Are you experiencing menopausal mood changes? Here's what you can do to help
So many women we speak so say that one of the toughest things about menopause is the impact that it has on their mood.
From feeling very low to being extremely angry for no apparent reason, from depression and anxiety to a sense of being emotionally distanced from those around you - it's tough and it can be disconcerting, but you're not alone.
As with all things menopause, the reason for the fluctuations in mood is hormones - namely, the drop in oestrogen. Here we wanted to look a little more at that cause and see what can be done to help ease and manage menopausal mood changes.
What causes menopausal mood changes?
The reason the changes in oestrogen levels affects our mood during menopause is because it's linked to the production of serotonin, which helps to regulate our moods. Along with fluctuating progesterone levels, this disruption to serotonin leads to mood swings alongside the other unwanted side effects of menopause.
How do menopausal mood changes manifest?
Emotional changes during menopause tend to manifest on a spectrum between depression and anger. This can be made worse by other factors such as a lack of sleep and heightened levels of anxiety. Those feelings tend to fluctuate in terms of frequency and intensity over a four or five year period. Of course, it's not a question of feeling like that all of the time, it's just that your mood can change a fair amount with seemingly little external cause.
What can you do to help emotional changes during menopause?
Different people find that different things help with menopausal mood swings and emotional changes. We find that the best way forward is a combination of things that treat the cause, treat the symptom and help you to coexist to some degree with what's happening. Here are some ideas:
Connect with loved ones
It can be really tough to communicate with family and close friends when you're going through menopause. Many women feel isolated and misunderstood, but when we talk to loved ones, they just want to understand. Try to make a proactive effort to communicate how you're feeling - talk to your partner, children or friends and explain how you're feeling, even if it doesn't make total sense. They aren't mind readers, and they want to help.
Exercise is recommended for so many things, but there are two key reasons it can help with mood swings. In the first instance, it is responsible for releasing endorphins which help to impact your mood positively. Secondly, it's a good way to physically tire yourself out to give you a greater chance at undisturbed sleep, which will help to maintain greater emotional equilibrium. It also helps you to generally feel good about yourself.
Having a greater sense of awareness in the moment doesn't necessarily stop the emotional rollercoaster, but it does help us to manage it better, sitting outside of the emotion more and observing it rather than being totally overtaken by it. Mindfulness takes practice, but even the self-imposed peace and quiet can be restorative in itself.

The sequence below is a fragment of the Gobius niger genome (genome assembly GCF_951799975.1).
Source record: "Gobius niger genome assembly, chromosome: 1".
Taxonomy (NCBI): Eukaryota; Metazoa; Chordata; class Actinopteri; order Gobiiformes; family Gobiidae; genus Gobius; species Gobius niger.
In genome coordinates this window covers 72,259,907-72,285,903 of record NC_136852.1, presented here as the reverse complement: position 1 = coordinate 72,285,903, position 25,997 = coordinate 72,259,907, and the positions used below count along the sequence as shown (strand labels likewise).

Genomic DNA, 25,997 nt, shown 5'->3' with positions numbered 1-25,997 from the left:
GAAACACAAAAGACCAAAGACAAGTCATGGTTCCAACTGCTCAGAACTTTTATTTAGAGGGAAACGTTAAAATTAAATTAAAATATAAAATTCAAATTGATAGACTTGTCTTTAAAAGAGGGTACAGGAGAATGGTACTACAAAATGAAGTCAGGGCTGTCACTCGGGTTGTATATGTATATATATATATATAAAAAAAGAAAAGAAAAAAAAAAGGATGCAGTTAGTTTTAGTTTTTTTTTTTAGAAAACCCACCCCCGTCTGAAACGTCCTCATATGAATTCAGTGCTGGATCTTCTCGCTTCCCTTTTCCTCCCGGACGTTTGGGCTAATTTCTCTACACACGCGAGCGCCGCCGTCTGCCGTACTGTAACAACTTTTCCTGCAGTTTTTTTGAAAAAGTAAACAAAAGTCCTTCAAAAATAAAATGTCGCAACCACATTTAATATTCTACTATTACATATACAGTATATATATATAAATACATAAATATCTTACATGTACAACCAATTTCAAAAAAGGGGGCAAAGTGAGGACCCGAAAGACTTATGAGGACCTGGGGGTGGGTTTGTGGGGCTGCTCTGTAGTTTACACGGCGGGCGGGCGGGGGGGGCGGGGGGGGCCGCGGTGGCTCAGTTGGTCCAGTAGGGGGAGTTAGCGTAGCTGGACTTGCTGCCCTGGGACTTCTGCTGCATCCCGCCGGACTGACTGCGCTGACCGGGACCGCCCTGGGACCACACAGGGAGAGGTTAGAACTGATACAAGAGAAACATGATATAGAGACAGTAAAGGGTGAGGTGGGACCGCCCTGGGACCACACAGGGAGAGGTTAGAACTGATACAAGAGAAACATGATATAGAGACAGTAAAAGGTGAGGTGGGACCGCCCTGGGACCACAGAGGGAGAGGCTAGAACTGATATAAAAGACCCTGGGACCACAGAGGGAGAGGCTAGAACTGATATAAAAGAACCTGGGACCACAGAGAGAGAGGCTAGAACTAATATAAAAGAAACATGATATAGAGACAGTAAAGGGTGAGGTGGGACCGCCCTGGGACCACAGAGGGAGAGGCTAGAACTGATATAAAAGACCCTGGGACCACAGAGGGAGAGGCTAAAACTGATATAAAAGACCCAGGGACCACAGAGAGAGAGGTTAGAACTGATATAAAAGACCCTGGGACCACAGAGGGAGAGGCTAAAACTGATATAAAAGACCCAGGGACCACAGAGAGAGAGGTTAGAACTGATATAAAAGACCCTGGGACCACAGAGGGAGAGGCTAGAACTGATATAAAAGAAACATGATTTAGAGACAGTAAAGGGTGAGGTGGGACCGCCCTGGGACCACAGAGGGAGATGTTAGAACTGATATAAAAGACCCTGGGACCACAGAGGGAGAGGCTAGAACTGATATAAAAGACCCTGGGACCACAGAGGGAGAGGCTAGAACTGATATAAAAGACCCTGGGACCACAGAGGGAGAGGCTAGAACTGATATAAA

Reduce your alcohol intake
Alcohol is a known depressant, and while it may temporarily alleviate feelings of depression, by dampening your stress response, overall it simply makes it worse. It also makes it much harder to obtain any sense of perspective - broadly doing the opposite of mindfulness. Similarly, a poor diet will make low moods worse - try to avoid excess sugar and caffeine, and eat foods that will help you maintain steady blood sugar levels.
Explore plant hormones
Your oestrogen levels might be depleting but there are natural ways to support your body's hormone levels through diet and skincare. When they enter the body, its receptors treat them as if they were oestrogen. They are not as effective as oestrogen produced by the body itself, but it can help. Plant hormones (phytoestrogens), can be found in foods and plant-based skincare ingredients. In food, you can find them in vegetables, fruit, and some grains. They are also included in the MPlus skincare collection of products.
Get out in the garden
Flower power doesn't only come from plant hormones. Studies have shown that the bacteria in plant soil triggers the release of serotonin, which lifts mood and reduces anxiety. So get gardening and get those hands rummaging about in the soil.
Don't rule out HRT
We talk a lot about alternatives to HRT at MPlus, and that's because women are generally not given any transparency when it comes to different ways of approaching menopause. However, for some, HRT, or HRT in combination with other things, is a very effective way of managing symptoms. It isn't for everyone, but unless there's a medical reason you shouldn't take it, we would always recommend getting the facts from your doctor or a specialist before you make your decision about the right path for you.
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